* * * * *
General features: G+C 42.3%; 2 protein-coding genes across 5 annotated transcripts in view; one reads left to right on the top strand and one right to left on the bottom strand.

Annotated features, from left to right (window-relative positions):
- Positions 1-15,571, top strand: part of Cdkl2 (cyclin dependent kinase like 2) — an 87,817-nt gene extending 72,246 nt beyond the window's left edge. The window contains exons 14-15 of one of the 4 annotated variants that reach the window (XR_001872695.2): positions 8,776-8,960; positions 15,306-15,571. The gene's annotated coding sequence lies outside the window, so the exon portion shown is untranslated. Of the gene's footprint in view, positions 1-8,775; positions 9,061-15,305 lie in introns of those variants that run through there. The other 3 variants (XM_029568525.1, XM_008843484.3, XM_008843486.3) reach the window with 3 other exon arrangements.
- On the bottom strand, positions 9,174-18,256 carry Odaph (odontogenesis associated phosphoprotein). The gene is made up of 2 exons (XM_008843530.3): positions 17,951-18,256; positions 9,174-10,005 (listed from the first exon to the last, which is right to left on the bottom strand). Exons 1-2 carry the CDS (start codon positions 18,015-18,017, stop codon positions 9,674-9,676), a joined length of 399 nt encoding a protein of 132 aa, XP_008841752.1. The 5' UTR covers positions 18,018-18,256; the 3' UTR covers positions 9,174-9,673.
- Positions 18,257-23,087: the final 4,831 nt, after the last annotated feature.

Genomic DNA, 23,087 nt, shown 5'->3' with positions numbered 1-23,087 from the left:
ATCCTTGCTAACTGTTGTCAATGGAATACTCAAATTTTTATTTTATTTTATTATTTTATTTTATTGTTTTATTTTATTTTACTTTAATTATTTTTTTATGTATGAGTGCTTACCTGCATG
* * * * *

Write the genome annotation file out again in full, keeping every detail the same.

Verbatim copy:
General features: G+C 42.3%; 2 protein-coding genes across 5 annotated transcripts in view; one reads left to right on the top strand and one right to left on the bottom strand.

Annotated features, from left to right (window-relative positions):
- Positions 1-15,571, top strand: part of Cdkl2 (cyclin dependent kinase like 2) — an 87,817-nt gene extending 72,246 nt beyond the window's left edge. The window contains exons 14-15 of one of the 4 annotated variants that reach the window (XR_001872695.2): positions 8,776-8,960; positions 15,306-15,571. The gene's annotated coding sequence lies outside the window, so the exon portion shown is untranslated. Of the gene's footprint in view, positions 1-8,775; positions 9,061-15,305 lie in introns of those variants that run through there. The other 3 variants (XM_029568525.1, XM_008843484.3, XM_008843486.3) reach the window with 3 other exon arrangements.
- On the bottom strand, positions 9,174-18,256 carry Odaph (odontogenesis associated phosphoprotein). The gene is made up of 2 exons (XM_008843530.3): positions 17,951-18,256; positions 9,174-10,005 (listed from the first exon to the last, which is right to left on the bottom strand). Exons 1-2 carry the CDS (start codon positions 18,015-18,017, stop codon positions 9,674-9,676), a joined length of 399 nt encoding a protein of 132 aa, XP_008841752.1. The 5' UTR covers positions 18,018-18,256; the 3' UTR covers positions 9,174-9,673.
- Positions 18,257-23,087: the final 4,831 nt, after the last annotated feature.

Genomic DNA, 23,087 nt, shown 5'->3' with positions numbered 1-23,087 from the left:
ATCCTTGCTAACTGTTGTCAATGGAATACTCAAATTTTTATTTTATTTTATTATTTTATTTTATTGTTTTATTTTATTTTACTTTAATTATTTTTTTATGTATGAGTGCTTACCTGCATG